Ten environmental and sustainability charities and Non-Governmental Organisations have been chosen to take part in The Alan Turing Institute’s first combined Turing Internship Network (TIN) and Data Study Group (DSG) programme. 

This new joint initiative demonstrates the Turing’s continued commitment to tackling climate change  and learning about its impact through data science and artificial intelligence (AI) research.  

Based across the UK, the organisations are all focused on solving a broad range of critical environmental and sustainability problems. These local, regional and global challenges range from detecting individual tiger stripe patterns to help counter trade in tigers and tiger skins, to identifying sources of river pollution and modelling litter patterns in public spaces. 

The organisations participating in the programme are: Plymouth Marine Laboratory, Keep Wales Tidy and Keep Scotland Beautiful, Peak District National Park Authority, The Rivers Trust, Global Witness, John Muir Trust, National Oceanography Centre, Environmental Investigation Agency and Sustrans

The programme will place PhD data science researchers within these organisations to work on their data challenges. The interns will use their research and technical skills to find new ways to approach there challenges, whilst also gaining extensive expertise in the topics. 

In conjunction with this research the successful participants will also prepare a related DSG challenge that will be held towards the end of the six-month internship. Data science experts will then further explore these challenges during the DSG. The aim is that these projects will result in the longer-term collaborations with these and other organisations in this space.

Chief Scientist Professor Mark Girolami said: “Convening data scientists and industry collaborators will harness our collaborative power to tackle a range of environmental problems. 

“We’ve focused on environmental organisations because we’re committed to working towards solutions to some of the big climate-related challenges that we face globally. The combined TIN and DSG programme will offer some innovative data science approaches to tackling real-world problems”  

Applications for PhD students to take part are now open. Other exciting internship opportunities are also available via the Turing’s Internship Network. These include placements in data science and responsible AI, cybersecurity, data science for transport and mobility.

The full list of organisations and challenges are as follows: 

Plymouth Marine Laboratory: By using satellite imagery, this project aims to establish coccolithophore plankton areas and link their development over time to system drivers to document changes to ocean ecology driven by climate change.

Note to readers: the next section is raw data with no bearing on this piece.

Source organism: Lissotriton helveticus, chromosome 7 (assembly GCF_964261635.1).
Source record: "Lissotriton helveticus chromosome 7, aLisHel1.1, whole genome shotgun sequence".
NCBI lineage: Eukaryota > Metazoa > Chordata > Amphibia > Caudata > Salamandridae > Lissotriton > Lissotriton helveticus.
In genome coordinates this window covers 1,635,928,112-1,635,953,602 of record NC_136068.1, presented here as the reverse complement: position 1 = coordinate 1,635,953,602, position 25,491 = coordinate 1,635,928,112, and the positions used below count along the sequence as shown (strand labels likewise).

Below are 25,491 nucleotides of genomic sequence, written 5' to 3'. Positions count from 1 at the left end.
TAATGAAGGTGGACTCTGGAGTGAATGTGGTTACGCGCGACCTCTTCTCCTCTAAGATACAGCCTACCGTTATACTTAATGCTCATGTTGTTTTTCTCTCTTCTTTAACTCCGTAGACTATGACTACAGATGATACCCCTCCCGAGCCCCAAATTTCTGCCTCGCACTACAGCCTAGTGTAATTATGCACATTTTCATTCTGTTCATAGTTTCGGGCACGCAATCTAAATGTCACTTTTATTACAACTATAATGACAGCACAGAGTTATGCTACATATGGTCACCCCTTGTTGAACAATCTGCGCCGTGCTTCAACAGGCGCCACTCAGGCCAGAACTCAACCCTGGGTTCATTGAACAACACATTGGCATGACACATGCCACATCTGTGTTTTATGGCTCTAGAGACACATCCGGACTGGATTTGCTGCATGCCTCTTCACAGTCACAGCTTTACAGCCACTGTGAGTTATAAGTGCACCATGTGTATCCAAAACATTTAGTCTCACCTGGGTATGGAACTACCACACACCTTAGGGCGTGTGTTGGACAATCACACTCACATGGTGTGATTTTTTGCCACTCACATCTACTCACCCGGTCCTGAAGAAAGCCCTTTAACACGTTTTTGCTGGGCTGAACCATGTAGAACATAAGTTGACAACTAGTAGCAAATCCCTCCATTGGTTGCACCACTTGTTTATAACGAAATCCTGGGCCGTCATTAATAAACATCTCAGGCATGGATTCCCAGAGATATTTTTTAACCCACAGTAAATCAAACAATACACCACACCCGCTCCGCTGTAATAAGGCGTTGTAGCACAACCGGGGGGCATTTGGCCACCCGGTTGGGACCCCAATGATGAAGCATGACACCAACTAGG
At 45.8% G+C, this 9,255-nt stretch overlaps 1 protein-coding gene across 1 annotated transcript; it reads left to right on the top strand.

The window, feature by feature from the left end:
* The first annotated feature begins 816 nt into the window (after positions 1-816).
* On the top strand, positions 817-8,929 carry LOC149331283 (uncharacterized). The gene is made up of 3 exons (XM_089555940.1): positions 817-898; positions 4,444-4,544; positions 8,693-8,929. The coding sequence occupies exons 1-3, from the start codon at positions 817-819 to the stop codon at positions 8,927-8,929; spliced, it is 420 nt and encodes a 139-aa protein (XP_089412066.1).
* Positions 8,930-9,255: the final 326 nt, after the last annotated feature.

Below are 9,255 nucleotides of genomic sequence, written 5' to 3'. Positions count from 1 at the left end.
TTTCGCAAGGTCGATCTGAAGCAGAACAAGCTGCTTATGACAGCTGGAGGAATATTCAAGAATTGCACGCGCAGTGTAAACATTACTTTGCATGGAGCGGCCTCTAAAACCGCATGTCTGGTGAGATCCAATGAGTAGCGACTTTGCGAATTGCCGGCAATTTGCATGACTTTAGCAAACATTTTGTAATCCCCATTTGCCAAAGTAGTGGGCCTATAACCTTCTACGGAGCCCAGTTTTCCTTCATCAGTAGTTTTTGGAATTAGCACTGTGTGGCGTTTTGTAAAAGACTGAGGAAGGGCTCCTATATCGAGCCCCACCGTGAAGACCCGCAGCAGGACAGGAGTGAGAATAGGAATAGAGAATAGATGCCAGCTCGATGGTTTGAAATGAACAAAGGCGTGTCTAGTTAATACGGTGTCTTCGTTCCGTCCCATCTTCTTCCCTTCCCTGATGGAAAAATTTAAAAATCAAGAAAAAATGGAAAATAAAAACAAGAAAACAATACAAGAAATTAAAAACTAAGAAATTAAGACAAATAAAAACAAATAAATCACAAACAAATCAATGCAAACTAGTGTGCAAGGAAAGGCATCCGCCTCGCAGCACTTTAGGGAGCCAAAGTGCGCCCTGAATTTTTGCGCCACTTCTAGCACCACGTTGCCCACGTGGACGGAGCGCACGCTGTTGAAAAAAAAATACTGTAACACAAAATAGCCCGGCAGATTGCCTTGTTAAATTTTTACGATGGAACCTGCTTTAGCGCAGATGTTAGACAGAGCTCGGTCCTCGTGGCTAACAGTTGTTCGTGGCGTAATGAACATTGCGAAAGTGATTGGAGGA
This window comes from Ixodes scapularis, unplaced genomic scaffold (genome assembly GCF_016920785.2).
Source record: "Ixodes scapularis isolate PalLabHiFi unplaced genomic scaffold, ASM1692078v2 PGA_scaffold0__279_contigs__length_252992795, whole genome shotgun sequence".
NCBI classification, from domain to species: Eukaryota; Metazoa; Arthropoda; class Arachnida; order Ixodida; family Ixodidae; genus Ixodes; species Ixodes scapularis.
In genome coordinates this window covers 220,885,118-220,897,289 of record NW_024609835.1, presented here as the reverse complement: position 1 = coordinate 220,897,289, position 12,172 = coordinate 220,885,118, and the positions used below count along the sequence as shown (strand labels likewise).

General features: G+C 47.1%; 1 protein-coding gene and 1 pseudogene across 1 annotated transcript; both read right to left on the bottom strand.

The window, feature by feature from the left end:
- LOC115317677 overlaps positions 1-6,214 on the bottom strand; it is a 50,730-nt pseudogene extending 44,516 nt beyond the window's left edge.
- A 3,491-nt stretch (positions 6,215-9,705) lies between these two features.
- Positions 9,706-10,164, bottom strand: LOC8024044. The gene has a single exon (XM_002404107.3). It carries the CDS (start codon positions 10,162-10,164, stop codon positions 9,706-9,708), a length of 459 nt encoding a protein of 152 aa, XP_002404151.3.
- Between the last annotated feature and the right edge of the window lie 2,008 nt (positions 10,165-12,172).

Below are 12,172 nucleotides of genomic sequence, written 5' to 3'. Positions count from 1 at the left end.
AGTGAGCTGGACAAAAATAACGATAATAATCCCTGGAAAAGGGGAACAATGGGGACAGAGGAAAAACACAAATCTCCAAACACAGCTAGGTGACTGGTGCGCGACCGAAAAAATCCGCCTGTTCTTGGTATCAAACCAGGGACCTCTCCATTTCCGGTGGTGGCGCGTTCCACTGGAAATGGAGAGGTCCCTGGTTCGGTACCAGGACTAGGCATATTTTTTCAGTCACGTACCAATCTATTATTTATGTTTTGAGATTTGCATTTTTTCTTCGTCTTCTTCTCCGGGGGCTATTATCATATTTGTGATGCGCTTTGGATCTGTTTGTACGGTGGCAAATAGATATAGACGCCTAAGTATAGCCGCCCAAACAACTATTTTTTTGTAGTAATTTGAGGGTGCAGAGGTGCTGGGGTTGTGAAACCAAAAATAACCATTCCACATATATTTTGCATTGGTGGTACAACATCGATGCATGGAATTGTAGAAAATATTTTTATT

Keep Wales Tidy and Keep Scotland Beautiful: This project hopes to understand if AI can be used to analyse images of litter and improve data collection during litter surveys. It will also investigate how data science can enable local authorities to better model and attribute litter patterns in public spaces. 

Peak District National Park Authority: The project will develop an automated classification of land cover for the 555sq miles of the National Park, using satellite and aerial photography, using a range of data science tools in partnership with Cranfield University.

The Rivers Trust: This project will explore how data science can be used to help integrate large volumes of environmental monitoring data from UK rivers to help identify sources of pollution. This will be used to inform river users and communities about pollution levels in real-time. 

Global Witness: This project will combine publicly available satellite imagery and data science techniques to automatically identify in environmentally harmful exploitation of the land . This will help measure the extent of mining across key geographies and document associated environmental harms such as deforestation.

John Muir Trust: This project will explore a new scientific process for understanding the data behind wild places by considering the range of criteria that makes a place wild. These will be used to develop a standard for wild places in the UK. 

National Oceanography Centre: This project will study and work with satellite and remote sensing datasets, to detect and track eddies (a current moving in the opposite direction of the main current). It will model their trajectory, improving our ability to predict the weather,  changing climate, as well as studying their impact on the economy, fishing industries, and humanity. 

Environmental Investigation Agency: This project aims to develop a tiger stripe detection AI tool to help identify individual tiger stripe pattern profiles, using thousands of images sourced by EIA staff and other organisations. This will help counter trade in tigers and tiger skins and inform enforcement efforts. 

Sustrans: This project will use data science and AI to understand how walking and cycling projects and infrastructure may be geographically biased. This objective is to inform the Sustrans ‘For Everyone’ ambitions; including equity of access to active and sustainable travel for all people across the UK.